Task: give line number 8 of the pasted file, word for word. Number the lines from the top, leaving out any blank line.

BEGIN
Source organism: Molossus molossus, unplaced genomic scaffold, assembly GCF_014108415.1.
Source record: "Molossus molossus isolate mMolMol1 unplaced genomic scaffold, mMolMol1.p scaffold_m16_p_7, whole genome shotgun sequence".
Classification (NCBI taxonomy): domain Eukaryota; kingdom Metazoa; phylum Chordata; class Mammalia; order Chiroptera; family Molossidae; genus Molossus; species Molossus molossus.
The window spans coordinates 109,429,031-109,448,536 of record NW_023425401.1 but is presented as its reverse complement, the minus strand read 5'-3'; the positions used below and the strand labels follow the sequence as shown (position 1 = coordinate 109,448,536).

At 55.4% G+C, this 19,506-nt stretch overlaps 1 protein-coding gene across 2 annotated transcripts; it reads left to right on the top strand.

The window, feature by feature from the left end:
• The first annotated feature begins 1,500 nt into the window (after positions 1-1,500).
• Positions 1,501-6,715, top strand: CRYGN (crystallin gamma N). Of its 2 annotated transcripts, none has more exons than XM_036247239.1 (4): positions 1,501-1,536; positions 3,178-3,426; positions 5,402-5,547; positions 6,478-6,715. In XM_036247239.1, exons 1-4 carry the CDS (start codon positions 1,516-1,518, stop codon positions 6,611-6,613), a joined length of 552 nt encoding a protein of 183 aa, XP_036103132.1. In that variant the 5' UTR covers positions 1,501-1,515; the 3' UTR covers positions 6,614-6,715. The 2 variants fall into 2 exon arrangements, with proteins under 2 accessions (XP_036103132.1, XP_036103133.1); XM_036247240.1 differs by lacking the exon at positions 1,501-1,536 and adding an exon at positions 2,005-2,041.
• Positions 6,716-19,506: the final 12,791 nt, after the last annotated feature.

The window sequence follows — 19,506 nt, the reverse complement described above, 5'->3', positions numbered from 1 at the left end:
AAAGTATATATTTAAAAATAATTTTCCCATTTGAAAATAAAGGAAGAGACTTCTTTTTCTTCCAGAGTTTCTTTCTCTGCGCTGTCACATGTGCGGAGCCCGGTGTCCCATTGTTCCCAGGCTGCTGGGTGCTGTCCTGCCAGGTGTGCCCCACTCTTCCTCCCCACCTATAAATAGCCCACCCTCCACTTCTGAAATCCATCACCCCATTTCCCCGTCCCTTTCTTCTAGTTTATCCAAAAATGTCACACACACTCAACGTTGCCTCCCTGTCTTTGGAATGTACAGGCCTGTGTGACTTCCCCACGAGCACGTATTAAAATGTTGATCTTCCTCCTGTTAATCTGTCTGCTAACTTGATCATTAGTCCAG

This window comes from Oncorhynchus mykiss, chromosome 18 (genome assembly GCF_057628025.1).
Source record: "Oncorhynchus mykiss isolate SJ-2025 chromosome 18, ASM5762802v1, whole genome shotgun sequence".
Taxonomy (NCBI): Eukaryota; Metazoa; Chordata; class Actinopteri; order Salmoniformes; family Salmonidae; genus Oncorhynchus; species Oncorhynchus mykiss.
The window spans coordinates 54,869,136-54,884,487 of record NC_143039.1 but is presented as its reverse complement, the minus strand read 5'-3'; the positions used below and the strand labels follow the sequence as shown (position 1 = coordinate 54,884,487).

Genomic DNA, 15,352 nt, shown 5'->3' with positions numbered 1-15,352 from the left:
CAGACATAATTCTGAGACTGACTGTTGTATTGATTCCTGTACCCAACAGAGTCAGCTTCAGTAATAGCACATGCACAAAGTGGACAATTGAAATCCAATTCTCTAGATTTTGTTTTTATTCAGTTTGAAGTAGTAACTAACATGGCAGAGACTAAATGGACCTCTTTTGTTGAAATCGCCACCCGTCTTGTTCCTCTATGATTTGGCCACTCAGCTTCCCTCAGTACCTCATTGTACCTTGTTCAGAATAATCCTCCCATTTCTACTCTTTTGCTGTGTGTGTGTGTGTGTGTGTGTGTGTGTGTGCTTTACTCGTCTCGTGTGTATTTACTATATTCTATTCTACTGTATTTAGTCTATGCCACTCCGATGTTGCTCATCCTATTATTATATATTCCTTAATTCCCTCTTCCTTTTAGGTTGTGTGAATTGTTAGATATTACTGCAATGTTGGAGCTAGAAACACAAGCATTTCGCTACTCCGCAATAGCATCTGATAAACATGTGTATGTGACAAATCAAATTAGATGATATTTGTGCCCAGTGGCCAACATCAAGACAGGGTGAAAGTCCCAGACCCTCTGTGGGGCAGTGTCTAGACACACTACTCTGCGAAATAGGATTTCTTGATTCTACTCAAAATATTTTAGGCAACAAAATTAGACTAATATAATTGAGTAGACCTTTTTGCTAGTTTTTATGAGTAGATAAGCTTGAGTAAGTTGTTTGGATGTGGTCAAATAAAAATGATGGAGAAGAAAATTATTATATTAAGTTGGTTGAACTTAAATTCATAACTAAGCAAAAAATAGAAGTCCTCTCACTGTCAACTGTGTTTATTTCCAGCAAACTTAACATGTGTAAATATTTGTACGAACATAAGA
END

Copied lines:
• Positions 1,501-6,715, top strand: CRYGN (crystallin gamma N). Of its 2 annotated transcripts, none has more exons than XM_036247239.1 (4): positions 1,501-1,536; positions 3,178-3,426; positions 5,402-5,547; positions 6,478-6,715. In XM_036247239.1, exons 1-4 carry the CDS (start codon positions 1,516-1,518, stop codon positions 6,611-6,613), a joined length of 552 nt encoding a protein of 183 aa, XP_036103132.1. In that variant the 5' UTR covers positions 1,501-1,515; the 3' UTR covers positions 6,614-6,715. The 2 variants fall into 2 exon arrangements, with proteins under 2 accessions (XP_036103132.1, XP_036103133.1); XM_036247240.1 differs by lacking the exon at positions 1,501-1,536 and adding an exon at positions 2,005-2,041.